Falling for Math

A scholar describes how humble numbers can beautifully illuminate our world.

words of lasting interest
Dan Winters for Reader’s Digest

EACH TIME I HEAR someone say, “Do the math,” I grit my teeth. The phrase reinforces how little awareness there is about the breadth and scope of the subject. Imagine, if you will, using “Do the lit” as an exhortation to spell correctly.

As a mathematician, I can attest that my field is about ideas above anything else. Ideas that inform our existence, that permeate our universe and beyond, that can surprise and enthrall. Perhaps the most intriguing of these is the way infinity is harnessed to deal with the finite, in everything from fractals to calculus. Just think about the infinite range of decimal numbers—a wonder product offered by mathematics to satisfy any measurement needed, down to an arbitrary number of digits.

Despite what most people suppose, many profound mathematical ideas don’t require advanced skills to appreciate. One can develop a fairly good understanding of the power and elegance of calculus, say, without actually being able to use it to solve scientific or engineering problems. Think of it this way: You can appreciate art without acquiring the ability to paint, or enjoy a symphony without being able to read music. Math also deserves to be enjoyed for its own sake.

Sadly, few avenues exist in our society to expose us to mathematical beauty.

So what math ideas can be appreciated without calculation or formulas? One candidate is the origin of numbers. Think of it as a magic trick: harnessing emptiness to create the number zero, then demonstrating how from any whole number, one can create its successor. One from zero, two from one, three from two—a chain reaction of numbers erupting into existence. I still remember when I first experienced this Big Bang of numbers. The walls of my Bombay classroom seemed to blow away, as nascent cardinal numbers streaked through space.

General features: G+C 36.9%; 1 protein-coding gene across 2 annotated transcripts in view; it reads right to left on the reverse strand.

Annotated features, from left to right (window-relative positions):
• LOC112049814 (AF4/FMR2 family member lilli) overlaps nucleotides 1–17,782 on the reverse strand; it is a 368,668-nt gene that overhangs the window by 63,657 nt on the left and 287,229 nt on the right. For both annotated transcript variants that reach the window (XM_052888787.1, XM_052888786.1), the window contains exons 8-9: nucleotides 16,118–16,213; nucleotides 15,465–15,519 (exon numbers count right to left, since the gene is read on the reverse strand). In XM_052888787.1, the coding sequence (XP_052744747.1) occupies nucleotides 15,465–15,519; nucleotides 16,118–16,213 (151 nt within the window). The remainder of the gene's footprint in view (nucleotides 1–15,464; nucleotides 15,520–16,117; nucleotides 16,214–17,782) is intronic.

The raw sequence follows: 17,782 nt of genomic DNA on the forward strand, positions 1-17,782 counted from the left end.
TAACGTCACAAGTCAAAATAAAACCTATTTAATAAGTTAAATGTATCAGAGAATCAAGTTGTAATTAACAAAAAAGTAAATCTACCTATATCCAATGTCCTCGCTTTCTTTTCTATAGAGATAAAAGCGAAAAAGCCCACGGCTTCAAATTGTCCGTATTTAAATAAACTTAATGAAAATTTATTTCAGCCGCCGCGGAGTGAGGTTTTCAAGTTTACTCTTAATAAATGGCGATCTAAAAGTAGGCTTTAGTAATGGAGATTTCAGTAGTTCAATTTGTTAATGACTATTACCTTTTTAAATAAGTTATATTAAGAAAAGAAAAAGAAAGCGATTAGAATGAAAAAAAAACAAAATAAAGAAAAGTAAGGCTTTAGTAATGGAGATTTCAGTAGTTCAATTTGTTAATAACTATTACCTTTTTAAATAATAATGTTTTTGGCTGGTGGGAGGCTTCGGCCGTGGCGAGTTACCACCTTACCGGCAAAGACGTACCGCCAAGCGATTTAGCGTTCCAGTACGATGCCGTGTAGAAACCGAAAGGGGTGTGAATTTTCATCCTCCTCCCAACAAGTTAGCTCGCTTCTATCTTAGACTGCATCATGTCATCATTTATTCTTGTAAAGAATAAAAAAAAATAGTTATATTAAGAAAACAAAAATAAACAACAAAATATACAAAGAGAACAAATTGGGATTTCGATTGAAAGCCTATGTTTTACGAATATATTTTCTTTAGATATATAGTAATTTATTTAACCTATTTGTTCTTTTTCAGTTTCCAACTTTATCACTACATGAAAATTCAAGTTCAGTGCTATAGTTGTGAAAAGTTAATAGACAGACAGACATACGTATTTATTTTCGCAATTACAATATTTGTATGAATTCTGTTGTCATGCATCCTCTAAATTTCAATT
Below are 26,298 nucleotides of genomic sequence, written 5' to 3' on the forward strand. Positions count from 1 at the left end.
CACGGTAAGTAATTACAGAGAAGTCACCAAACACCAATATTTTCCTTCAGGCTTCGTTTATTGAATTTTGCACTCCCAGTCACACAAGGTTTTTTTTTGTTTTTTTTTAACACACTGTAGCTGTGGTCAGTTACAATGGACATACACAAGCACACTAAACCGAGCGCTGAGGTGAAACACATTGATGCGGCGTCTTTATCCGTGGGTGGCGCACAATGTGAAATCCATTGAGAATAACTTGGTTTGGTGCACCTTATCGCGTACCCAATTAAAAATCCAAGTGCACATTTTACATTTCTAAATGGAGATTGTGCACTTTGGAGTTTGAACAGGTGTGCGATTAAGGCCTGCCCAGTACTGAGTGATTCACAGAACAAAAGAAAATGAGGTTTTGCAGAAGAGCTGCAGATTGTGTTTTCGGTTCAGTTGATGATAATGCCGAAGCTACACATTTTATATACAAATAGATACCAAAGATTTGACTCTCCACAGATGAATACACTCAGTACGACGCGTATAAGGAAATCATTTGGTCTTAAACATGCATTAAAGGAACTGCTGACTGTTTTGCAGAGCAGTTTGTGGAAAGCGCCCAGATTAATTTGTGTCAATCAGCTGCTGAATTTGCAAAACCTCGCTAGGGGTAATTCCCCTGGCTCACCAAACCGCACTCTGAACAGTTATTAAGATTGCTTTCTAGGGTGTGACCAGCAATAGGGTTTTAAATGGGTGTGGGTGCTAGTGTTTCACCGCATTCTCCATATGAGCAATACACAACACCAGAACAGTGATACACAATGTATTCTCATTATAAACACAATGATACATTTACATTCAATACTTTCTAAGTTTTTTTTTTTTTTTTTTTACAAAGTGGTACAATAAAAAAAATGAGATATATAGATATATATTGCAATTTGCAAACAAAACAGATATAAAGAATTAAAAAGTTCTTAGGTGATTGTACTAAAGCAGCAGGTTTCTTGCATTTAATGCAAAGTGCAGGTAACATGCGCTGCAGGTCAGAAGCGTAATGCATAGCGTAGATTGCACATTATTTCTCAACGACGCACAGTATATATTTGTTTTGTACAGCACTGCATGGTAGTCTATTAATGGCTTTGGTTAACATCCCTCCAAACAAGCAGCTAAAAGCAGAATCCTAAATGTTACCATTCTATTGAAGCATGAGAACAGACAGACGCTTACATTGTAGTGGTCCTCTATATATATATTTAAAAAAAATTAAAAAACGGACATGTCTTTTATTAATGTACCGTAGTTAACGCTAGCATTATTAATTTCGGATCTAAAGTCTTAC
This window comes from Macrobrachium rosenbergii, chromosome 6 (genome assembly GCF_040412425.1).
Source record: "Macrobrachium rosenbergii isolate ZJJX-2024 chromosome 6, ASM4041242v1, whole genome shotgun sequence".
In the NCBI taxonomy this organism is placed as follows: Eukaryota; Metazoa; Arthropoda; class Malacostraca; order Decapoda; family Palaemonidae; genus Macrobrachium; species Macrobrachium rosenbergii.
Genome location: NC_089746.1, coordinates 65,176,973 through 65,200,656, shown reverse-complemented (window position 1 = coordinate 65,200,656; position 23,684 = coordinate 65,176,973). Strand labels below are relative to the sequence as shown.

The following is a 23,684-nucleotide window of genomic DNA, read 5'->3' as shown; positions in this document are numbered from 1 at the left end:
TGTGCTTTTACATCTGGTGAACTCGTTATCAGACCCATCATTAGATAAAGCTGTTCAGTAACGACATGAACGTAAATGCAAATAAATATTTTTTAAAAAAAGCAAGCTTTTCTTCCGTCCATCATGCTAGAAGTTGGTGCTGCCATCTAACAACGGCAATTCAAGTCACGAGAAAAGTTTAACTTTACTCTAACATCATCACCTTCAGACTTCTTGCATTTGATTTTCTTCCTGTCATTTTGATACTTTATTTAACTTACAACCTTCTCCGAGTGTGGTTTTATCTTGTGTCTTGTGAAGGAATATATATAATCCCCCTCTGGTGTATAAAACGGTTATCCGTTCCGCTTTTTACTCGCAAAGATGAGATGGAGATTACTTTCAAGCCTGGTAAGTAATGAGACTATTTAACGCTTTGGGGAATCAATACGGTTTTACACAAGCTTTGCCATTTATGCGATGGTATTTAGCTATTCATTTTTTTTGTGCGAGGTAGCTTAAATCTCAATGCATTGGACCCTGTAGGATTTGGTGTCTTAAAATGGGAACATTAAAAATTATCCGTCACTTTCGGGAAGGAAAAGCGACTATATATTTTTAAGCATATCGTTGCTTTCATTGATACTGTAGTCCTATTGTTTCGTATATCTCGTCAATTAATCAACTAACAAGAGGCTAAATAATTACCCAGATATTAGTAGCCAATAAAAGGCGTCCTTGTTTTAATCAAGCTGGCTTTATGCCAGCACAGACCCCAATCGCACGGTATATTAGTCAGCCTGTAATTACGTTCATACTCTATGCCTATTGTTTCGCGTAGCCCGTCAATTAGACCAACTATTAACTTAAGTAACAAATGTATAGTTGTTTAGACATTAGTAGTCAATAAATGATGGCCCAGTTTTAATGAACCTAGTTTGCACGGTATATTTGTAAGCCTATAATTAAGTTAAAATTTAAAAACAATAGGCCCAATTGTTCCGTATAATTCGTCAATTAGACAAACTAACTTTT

For a more contemplative example, gaze at a sequence of regular polygons: a hexagon, an octagon, a decagon, and so on. I can almost imagine a yoga instructor asking a class to meditate on what would happen if the number of sides kept increasing indefinitely. Eventually, the sides shrink so much that the kinks start flattening out and the perimeter begins to appear curved. And then you see it: What will emerge is a circle, while at the same time the polygon can never actually become one. The realization is exhilarating—it lights up pleasure centers in your brain. This underlying concept of a limit is one upon which all of calculus is built.

The more deeply you engage with such ideas, the more rewarding the experience is. For instance, enjoying the eye candy of fractal images—those black, amoebalike splotches surrounded by bands of psychedelic colors—hardly qualifies as making
a math connection. But suppose you knew that such an image depicts a mathematical rule that plucks every point from its spot and moves it. Imagine this rule applied over and over again, so that every point hops from location to location. The “amoeba” comprises those well-behaved points that remain hopping around within this black region, while the colored points are more adventurous, loping off toward infinity. Not only does the picture acquire more richness and meaning with this knowledge, it suddenly churns with drama, with activity.

Would you be intrigued enough to find out more—for instance, what the different shades of color signified? Would the Big Bang example make you wonder where negative numbers came from? Could the thrill of recognizing the circle as a limit of polygons lure you into visualizing the sphere as a stack of its circular cross sections, as Archimedes did over 2,000 years ago?If the answer is yes, then math appreciation may provide more than just casual enjoyment: It could also help change negative attitudes toward the subject. Students have a better chance of succeeding in a subject perceived as playful and stimulating, rather than one with a disastrous PR image.

Perhaps the most essential message to get across is that with math, you can reach not just for the sky or the stars or the edges of the universe but for timeless constellations of ideas that lie beyond.

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Manil Suri
Manila Suri is a mathematics professor at the University of Maryland, Baltimore County, and an award- winning writer.